WHAT PROGRAM OPTIONS ARE NEEDED TO MEET THE NEEDS OF THESE STUDENTS?
One of the greatest mistakes made by school districts
attempting to deliver programming to their gifted and talented students is that
they look for unidimensional approaches. The heterogeneity of the gifted
population leaves only one remedy that has any chance of succeeding over the
long haul. That is a multiple programming approach (Cox, Daniel, & Boston,
1985; Parke, 1989)--one in which a constellation of programs is available in
which students can participate based on their abilities, needs, and interests.
Some of these options may be specifically tailored to high ability students
(such as Advanced Placement, honors, or resource room programs). Others may be
found in the course listings for general education that are available to all
students but which serve gifted and talented students well (such as student
council, school newspaper, Future Problem Solving, computer club, etc.).
Profiles of students' abilities, derived from comprehensive assessment
batteries, can be used to match students to appropriate programs.
WHAT INSTRUCTIONAL PROVISIONS MUST BE MADE?
instructional opportunities for gifted students in regular classrooms finds its
inspiration at the source of the concern--the students. The characteristics of
these students lead to the instructional accommodations that are appropriate
(The Association for Gifted, 1989). The accelerated pace at which gifted and
talented students learn information requires that flexible pacing strategies
(Daniel & Cox, 1988) such as skill grouping, curricular compacting,
contracting, and credit by examination be integrated into classroom management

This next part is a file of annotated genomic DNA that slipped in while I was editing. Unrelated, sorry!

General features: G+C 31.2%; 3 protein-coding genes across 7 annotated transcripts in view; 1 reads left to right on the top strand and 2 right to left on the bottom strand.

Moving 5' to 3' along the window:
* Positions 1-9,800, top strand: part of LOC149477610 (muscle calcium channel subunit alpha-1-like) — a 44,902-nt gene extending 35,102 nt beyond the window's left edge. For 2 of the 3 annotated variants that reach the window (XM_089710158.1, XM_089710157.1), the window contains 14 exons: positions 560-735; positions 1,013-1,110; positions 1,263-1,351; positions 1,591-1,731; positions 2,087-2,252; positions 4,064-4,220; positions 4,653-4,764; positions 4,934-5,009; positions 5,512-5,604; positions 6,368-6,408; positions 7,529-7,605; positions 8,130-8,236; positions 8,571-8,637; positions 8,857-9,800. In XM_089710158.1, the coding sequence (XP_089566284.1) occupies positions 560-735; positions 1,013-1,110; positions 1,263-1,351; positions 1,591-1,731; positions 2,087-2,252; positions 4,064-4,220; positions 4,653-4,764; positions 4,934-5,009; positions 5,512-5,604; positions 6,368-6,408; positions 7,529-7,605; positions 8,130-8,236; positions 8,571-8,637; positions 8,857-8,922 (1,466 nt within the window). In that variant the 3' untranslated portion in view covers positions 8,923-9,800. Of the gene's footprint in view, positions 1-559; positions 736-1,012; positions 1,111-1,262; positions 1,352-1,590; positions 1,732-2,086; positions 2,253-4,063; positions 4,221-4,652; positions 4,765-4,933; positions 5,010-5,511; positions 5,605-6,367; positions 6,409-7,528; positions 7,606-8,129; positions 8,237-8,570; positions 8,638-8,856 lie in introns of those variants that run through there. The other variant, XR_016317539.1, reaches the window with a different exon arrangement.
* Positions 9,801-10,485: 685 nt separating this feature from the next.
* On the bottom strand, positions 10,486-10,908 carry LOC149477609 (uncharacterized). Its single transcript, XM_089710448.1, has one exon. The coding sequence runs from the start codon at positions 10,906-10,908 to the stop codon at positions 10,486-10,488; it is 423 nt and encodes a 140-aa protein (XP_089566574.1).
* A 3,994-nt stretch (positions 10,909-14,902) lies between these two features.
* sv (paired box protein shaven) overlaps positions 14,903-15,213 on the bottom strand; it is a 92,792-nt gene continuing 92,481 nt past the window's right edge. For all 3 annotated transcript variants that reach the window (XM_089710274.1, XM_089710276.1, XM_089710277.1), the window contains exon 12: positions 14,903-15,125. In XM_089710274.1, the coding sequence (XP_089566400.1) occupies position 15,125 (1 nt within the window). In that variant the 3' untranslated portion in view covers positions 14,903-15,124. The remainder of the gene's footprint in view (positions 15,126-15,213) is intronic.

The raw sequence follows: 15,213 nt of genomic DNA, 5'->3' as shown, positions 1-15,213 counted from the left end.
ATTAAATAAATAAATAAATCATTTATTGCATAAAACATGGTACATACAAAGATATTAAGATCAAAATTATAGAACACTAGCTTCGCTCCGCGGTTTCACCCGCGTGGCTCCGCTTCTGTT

formats. The need to explore topics in depth leads program planners to include
provisions such as original research, independent studies or investigations,
mentorships, or classes at another school or institution of higher learning.
When addressing the unique or advanced interests of these students, planners
might be inspired to include opportunities such as minicourses, interest groups,
clubs, science or art fairs, or internships. The teachers' challenge is to
identify student needs, develop and gain access to appropriate programs and
curricula that correspond to those needs, and monitor student progress
throughout the course of study. The students' challenge is to make the best
possible use of the resources available while becoming fully responsible for
their own learning.
Archambault, F., Westberg, K., Brown, S.,
Hallmark, B., Zhang, W., & Emmons, C. (1993). "Classroom practices used with
gifted third and fourth grade students." JOURNAL FOR THE EDUCATION OF THE
Callahan, C. (1990). "A commissioned paper on the performance of high ability
students on national and international tests." Unpublished paper, University of
Cox, J., Daniel, N., & Boston, B. (1985). "Educating able learners:
Programs and promising practices." Austin, TX: University of Texas Press. ED 266
Daniel, N. & Cox, J. (1988). "Flexible pacing for able learners." Reston,
VA: Council for Exceptional Children. ED 298 725
Kantrowitz, B. & Wingert, P. (1992, February 17). "An 'F' in world
competition." NEWSWEEK, p.57.
Maker, J. (1982). "Curriculum development for the gifted." Rockville, MD:
Aspen Systems Corporation.
Ness, B. & Latessa, E. (1979). "Gifted children and self-teaching
techniques." DIRECTIVE TEACHER, 2, 10-12.
Parke, B. (1989). "Gifted students in regular classrooms." Boston: Allyn
The Association for Gifted. (1989). "Standards for programs involving the
gifted and talented." Reston, VA: Council for Exceptional Children. ED 375 924
Westberg, K., Archambault, F., Dobyns, S., & Salvin, T. (1993). "The
classroom practices observation study." JOURNAL FOR THE EDUCATION OF THE GIFTED
Berger, S. L. (1991). "Differentiating curriculum for gifted students."
Reston, VA: CEC/ERIC. ED 342 175
"Meeting the needs of able learners through flexible pacing" (1990). Reston,
VA: CEC/ERIC. ED 314 916
VanTassel-Baska, J. (1992). "Planning effective curriculum for gifted
learners." Denver: Love Publishing.
VanTassel-Baska, J. (in press). "Developing learner outcomes for gifted
students." Reston, VA: CEC/ERIC.